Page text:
Wednesday, 19 April 2017

P = Playing with perspective and perception

To state the bleedin' obvious, pretty much everything is a matter of perspective. 
Point of view.
How we perceive the world. 

Technically, perspective is the way we view the world through our experiences and beliefs. While perception is how we interpret the world through our senses.

The guy in the image, who looks frighteningly as if he has a sword plunged into his left eyeball is actually using some sort of 17th century way of measuring a copse. It's about focus on the copse (trees), not the corpse (dude with skewered eyeball). Perception.

But then, of course, if we're talking about representing the world in art, perspective can mean something altogether different. Then it's about angle, the literal point from which you see and the way things appear to us up close or far away, or from a different angle.

Engraving by T Cook in the style of W Hogarth.  Credit Wellcome Library, London.
The original engraving served as the frontispiece to Dr Brook Taylor's Method of Perspective Made Easy", 1754 
I absolutely love the image above. Look closely and you will see it's filled with crazy wrong things that happen when an artist's sense of  perspective is out of whack. It's like a Georgian version of Spot What. 
Can you find the:
  • dog improbably about to be hooked on fishing line
  • trees obscuring sign which is actually in front of them
  • man impossibly lighting traveller's pipe 
  • suicidal cow
  • problem with the engineering of the bridge.

Artists present unique perspectives of the world that can change the way we perceive it.
These fascinating gorgeous objects were specifically created to challenge our views of global health crises.

Fragile, glossy and to be absolutely honest, if they weren't carefully protected in glass cases I'm sure they'd be regularly touched ... because they are oh-so tactile, these are part of a series of amazing sculptures called Glass Microbiology by Luke Jerram.  

Magnified to almost a million times their size, and rendered transparent, he gives us a look at swine flu, HIV, malaria, small pox and E-coli.

And I have had lots of fun photographing them from different angles and editing various shots in multiple ways. But I won't bore you with those.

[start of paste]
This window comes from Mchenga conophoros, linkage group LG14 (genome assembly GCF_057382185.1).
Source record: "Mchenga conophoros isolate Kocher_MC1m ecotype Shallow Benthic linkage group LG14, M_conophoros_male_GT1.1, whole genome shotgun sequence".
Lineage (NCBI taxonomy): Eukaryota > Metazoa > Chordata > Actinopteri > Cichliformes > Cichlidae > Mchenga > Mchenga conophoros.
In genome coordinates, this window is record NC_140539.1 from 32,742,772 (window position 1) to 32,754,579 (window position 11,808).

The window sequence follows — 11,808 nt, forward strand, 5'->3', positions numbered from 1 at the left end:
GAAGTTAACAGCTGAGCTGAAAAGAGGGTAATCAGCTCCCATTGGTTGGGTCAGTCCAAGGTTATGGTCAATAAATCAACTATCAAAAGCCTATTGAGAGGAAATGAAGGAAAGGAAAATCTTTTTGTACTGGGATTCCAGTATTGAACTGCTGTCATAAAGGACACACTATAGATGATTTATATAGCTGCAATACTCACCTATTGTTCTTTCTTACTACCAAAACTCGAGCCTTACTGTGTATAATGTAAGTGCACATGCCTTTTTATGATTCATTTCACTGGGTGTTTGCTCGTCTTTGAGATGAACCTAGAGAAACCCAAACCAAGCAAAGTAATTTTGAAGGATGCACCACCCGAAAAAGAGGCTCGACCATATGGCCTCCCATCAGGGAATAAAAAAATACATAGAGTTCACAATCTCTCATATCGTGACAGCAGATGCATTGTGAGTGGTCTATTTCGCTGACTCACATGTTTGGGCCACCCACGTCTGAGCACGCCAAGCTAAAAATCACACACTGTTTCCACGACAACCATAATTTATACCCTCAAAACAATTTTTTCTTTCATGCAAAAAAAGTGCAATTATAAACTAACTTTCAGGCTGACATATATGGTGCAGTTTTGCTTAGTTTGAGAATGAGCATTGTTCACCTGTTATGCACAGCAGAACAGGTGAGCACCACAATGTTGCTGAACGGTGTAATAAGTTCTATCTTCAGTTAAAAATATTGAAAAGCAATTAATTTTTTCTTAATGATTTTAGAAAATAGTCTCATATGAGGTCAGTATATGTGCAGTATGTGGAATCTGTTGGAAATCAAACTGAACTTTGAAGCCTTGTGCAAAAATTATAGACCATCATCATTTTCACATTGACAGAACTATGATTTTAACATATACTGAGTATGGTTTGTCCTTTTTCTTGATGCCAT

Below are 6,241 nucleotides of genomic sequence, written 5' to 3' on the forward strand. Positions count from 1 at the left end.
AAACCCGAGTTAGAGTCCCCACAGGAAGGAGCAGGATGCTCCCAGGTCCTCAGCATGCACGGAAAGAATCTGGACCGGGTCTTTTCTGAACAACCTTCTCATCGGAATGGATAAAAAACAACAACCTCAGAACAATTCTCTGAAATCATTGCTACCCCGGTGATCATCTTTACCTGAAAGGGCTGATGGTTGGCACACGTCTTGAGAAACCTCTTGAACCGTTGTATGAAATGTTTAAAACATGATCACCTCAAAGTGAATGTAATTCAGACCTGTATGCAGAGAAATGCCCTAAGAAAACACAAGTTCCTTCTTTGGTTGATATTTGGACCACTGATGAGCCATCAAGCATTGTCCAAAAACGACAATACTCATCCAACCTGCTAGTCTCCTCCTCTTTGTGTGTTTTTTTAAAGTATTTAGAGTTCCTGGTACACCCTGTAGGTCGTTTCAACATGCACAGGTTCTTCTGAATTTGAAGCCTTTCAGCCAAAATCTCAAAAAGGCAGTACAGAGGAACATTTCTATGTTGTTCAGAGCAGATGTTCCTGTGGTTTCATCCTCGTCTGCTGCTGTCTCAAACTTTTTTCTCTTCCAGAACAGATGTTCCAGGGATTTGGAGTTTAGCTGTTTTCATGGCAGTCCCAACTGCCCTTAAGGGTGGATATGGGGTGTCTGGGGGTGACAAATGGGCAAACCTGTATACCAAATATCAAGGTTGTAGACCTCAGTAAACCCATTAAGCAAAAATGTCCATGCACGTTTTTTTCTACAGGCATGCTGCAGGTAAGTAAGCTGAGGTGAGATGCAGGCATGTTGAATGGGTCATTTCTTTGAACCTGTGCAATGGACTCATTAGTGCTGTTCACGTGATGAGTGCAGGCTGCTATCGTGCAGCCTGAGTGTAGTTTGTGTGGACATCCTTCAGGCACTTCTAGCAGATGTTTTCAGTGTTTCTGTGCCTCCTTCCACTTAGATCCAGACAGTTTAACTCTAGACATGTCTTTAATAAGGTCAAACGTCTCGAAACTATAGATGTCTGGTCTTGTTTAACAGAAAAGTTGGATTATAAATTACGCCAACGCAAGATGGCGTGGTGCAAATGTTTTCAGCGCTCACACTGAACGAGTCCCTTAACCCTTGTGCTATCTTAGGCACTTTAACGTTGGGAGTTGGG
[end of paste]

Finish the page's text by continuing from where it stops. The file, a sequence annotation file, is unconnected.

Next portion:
I'm including this handsome wood engraving of an architect's perspective view and floor plan from 1852 for no other reason than the name of the building it represents.

This is the Asylum for Worthy and Decayed Freemasons. 
Not bothered by perceptions of political correctness back then, eh!

During the month of April, I am participating in the Blogging from A–Z Challenge.

My posts will all feature images of and by the Wellcome Collection, Euston, London: the free destination for the incurably curious.


  1. Fascinating post, Wendy. I enjoyed all the pics and various "perspectives"!

    *Visiting from A-Z*

    1. Thanks. Hope you're enjoying A to Z. Forgive me if I don't visit you till I get back to London as we only have dodgy Internet.

  2. Wonderful post. The pictures are brilliant, I was completely absorbed looking for the suicidal cow. And a study of microbiology in glass---using beauty to display and engage with things we can't see but scare us to pieces. I really enjoyed it.

    1. Too kind. I had lots of fun finding all the pics.
      Good luck with A to Z.

  3. What a delightfully fun post. I might never think about perspective in the same way again. And I'm certainly going to wonder if I'm worthy and decayed.

  4. Fascinating stuff. The top picture on perspective reminded me of Anno Mitsumasa's fabulously illustrated books. His wooden alphabet characters are intriguing Anno's alphabet

    1. What a gorgeous book. Thanks for introducing me to it. I'm back in London, with efficient wi-fi, after a break in Belgium, so I'm just catching up on all my A-Z reading now. we have had patchy (at best) Internet access and I'm a fat fingered typist so botch things up aplenty on my phone. Sorry for neglecting you.

  5. YES! I am going to start addressing all my best friends as, "Oh Worthy and Decayed One!"
    (We're old enough that I can get away with this...)

    1. It's a ripper expression. I'm wondering if they had to both... worthy AND decayed to qualify. I reckon I 'd be on the decayed scale, but worthy... not so much.

  6. I am glad you pointed out those things in the picture for me to find. Very cool. I love the name of that asylum. Couldn't you just imagine how entertaining it would be to go there for tea?

  7. Those are really cool sculptures. Very innovative and beautiful. The painting does look interesting note that you have mentioned the skewed perspective. Absolutely enjoyed reading your post ��

  8. What an original name for the asylum. If you have to be decayed, then it helps if you are worthy as well!
    I am not to good at seeing perspective so glad you pointed them out!! :-)

  9. I'm sure you're very good at perspective, Judy. You take photos that prove it. Yeah, I think I fail on the worthy scale. Lucky I'm not a Freemason,eh!

  10. That man was quite the collector. Quite charming, Wendy! I am mesmerized by the larger than life Luke Jerram models! Imagine when the light twinkles off them!

  11. Sir Henry has led me to readinf about the psychology of collecting. Down the rabbit hole I go...

  12. I went so far as to click on the picture and enlarge it. Church looks cattywampus as well! My whole theme was perspectives...the point of view kind.

  13. Cattywampus.... Great word, but you're gonna have to translate that from Texan to Australian for me...